The weather was still very agreeable today, and although there were some clouds, there was a clear hint of a sunny day ahead. Usually, when the sun had risen higher in the sky, it would chase away the clouds, warming up the day.

After a quick breakfast, I packed up and went straight to the reception to pay the bill. Only thing was, this part of the world was pretty laid back and the manager had not arrived yet. Another man was there though; he didn’t speak English so he gestured for me to wait by putting up five fingers to indicate 5 minutes so I just hung around.

I was impatient to get on the road. Today I would be crossing into Belgium, and I’d hope to make Brugge (say bru-ger), or Bruges (say broojzh) depending on which country you came from, before sunset. I wasn’t quite sure of the distance but estimated it to be around 100km or so. It was going to be a pretty long day.

A woman arrived by bicycle a little later and I paid the 9 Euros for sleeping in an empty field and taking a dump in their toilet. I wondered if I should have just stealth-camped and save the money. It really wouldn’t have been much different.

I headed for Burghamsted, the next village less than 10km away. I found the supermarket and proceeded to stock up on food. When you’re on the road, it’s better to always have some food ready … just in case. I got the fresh milk that I just absolutely must have in the morning, and some bread. Water, on the other hand is never a problem – you can drink it straight from the tap. Saved me quite a bit of money.

Rural landscape of Burghamstead, horses and all.


Continuing after Burghamsted, the path would wind through smooth paths, a dyke or 2, and sometimes gravelled dunes that were higher than the houses nearby


O yea…boom! Actually, slagboom means ‘barrier’


Idyllic, serene leaf-strewn paths

Following the LF1 A  faithfully would sometimes take you through very colourful settings, in this case, a small town with cobbled streets


and busy sidewalk cafes in full swing


Passing through the town of Middleburg …


where Churchill is so revered, they named a street after him.


Interesting characters on the bike path. This one’s not an invalid, just an old pirate who gets around easier on her electric buggy.

Canals inevitably means boats, which take priority when they had to ‘cross’ the road. Here, the middle span of this bridge is lifted to allow the tugboat pulling a massive crane of some sort to pass.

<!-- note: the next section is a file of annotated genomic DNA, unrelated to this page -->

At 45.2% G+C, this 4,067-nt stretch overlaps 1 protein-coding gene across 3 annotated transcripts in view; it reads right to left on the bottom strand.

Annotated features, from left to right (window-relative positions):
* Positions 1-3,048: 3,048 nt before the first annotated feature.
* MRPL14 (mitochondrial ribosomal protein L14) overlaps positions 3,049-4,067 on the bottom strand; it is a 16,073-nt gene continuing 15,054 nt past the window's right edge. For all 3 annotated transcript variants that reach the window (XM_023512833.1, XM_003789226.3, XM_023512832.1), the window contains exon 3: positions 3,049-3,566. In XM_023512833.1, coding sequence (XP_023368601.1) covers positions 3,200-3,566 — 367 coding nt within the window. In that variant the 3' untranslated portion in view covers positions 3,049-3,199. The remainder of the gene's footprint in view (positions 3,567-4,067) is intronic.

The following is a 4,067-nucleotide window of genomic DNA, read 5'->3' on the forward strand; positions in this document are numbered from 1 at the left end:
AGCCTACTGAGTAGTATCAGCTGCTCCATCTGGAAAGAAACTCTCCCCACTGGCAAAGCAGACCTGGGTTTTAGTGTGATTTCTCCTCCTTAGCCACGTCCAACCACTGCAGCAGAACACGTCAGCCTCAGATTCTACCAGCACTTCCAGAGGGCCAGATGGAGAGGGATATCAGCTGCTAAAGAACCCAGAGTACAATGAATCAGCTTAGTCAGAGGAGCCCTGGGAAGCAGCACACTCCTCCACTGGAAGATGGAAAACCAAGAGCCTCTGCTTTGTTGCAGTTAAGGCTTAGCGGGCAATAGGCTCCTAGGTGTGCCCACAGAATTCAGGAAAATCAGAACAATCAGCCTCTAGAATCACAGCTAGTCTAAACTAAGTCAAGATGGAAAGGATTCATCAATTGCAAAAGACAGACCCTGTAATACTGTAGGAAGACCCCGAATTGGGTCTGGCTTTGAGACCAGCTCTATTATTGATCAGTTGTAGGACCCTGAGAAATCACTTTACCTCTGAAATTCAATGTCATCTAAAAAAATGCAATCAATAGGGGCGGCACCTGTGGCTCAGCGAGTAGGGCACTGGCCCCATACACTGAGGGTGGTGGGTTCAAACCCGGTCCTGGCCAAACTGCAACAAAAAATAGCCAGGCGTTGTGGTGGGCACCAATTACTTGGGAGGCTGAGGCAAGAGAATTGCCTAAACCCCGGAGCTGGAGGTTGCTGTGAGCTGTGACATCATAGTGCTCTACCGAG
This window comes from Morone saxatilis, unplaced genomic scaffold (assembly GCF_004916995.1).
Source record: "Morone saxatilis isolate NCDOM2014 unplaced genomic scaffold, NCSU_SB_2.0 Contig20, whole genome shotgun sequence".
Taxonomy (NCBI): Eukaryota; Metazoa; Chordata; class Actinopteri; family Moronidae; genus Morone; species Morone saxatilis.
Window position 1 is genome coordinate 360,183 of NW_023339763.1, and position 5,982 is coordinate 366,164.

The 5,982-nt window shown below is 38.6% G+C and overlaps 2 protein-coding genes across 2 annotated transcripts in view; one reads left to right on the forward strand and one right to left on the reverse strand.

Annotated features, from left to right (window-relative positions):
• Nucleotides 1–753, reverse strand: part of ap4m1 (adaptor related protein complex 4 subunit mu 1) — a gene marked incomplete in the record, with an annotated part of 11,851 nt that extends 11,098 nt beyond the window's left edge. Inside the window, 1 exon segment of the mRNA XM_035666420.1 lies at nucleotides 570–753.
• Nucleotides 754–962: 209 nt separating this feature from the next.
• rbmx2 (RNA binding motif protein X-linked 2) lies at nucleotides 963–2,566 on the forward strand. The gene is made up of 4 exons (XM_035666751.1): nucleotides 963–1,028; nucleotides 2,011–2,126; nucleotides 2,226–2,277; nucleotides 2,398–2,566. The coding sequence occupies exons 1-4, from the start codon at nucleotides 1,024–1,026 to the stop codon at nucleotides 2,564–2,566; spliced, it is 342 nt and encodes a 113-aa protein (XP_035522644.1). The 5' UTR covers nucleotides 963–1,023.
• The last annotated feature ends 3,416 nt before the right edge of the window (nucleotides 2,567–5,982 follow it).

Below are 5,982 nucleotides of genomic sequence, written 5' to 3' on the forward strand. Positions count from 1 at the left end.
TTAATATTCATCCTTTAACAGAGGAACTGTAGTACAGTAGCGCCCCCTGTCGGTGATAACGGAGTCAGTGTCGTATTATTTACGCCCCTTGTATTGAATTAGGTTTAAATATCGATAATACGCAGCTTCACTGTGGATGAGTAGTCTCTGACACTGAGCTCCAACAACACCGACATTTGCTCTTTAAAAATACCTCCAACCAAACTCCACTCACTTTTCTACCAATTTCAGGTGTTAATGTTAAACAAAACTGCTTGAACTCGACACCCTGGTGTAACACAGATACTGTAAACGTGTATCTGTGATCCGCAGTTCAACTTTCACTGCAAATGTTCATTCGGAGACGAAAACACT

My next destination was Visslingen, a port just outside the town of Middleburg to take the ferry across to Breskens. It was a pedestrian-and-cyclist-only ferry and costs 3.5 Euro for the 30-minute crossing.

In the hold below, bikes are simply tied to railings with the ropes supplied


Typical bikes that the Dutch ride

20 kms from Breskens, I reached the town of Sluis.


From Sluis, the plan was to ride along the canal all the way to Brugge, my destination of the day.

I patted myself on the back for being quite clever to have plotted my route through this town because all I had to do to get to Brugge from here was to simply follow the canal. Easy peasy…

In Europe, whenever there’s a canal, one can be sure to find a cycle path next to it and although I didn’t have any reference to this canal, I simply deduced as such from the Michelin map of northern Belgium (and a bit of France) that I had bought in Delft.

As Sluis, a rather popular tourist town, I stopped at a tourist information booth to confirm my plans and after that, I headed straight for the canal which passed through the town itself. One hour later, including a break for food at one of the many benches along the canal, I arrived at the UNESCO certified heritage city of Brugge, just 20km away.

10 minutes into the ride along the canal, I was already in Belgium, but as EU countries go, there really isn’t a border. Things just subtly change as you go along – the houses, the language (not that I could understand any of it), the number plates, the directional signs ….

Brugge is just another 20km away


The inspiring tree-lined canal bike path


and the occasional windmill


Finally, after 111km, I arrived at the town of Brugge


I headed straight for the campsite, the only one within city limits, and was pleasantly surprised by it. It wasn’t big, but it was fringed by tall, dense forest which apparently contained recreational cycling and jogging paths. Lovely, I thought and proceeded to pitch up my tent in what I though was a site for tents. The office had closed by now and as is usual of campsites, you just pitched your tent (or your mobile home) in an empty plot and register yourself the next day.



I had clocked 111km today, the longest distance in a single day since I began my tour. The wind had been quite cold and I was feeling a little knackered. I made a quick trip to the supermarket nearby, came back and cooked a simple dinner of rice with tomato, an egg, some simple seasoning, with some bread and cheese, and I had myself a little feast.

Tomorrow, I will check out ‘the best preserved medieval town in Belgium … or was it Europe? Anyway, sleep came real easy. It was cold that night, too…at least 6-7 degrees. Maybe it was because of the forest next door. Brrrr…. Good thing I had Aljoscha’s sleeping bag that Eva made me exchange for the one I had originally brought. Thanks Eva 🙂 It kept me warm and toasty inside.

Tomorrow: Exploring Brugge


Distance today:: 111km
Distance to date:: 732km

Playback today’s ride on Garmin Connect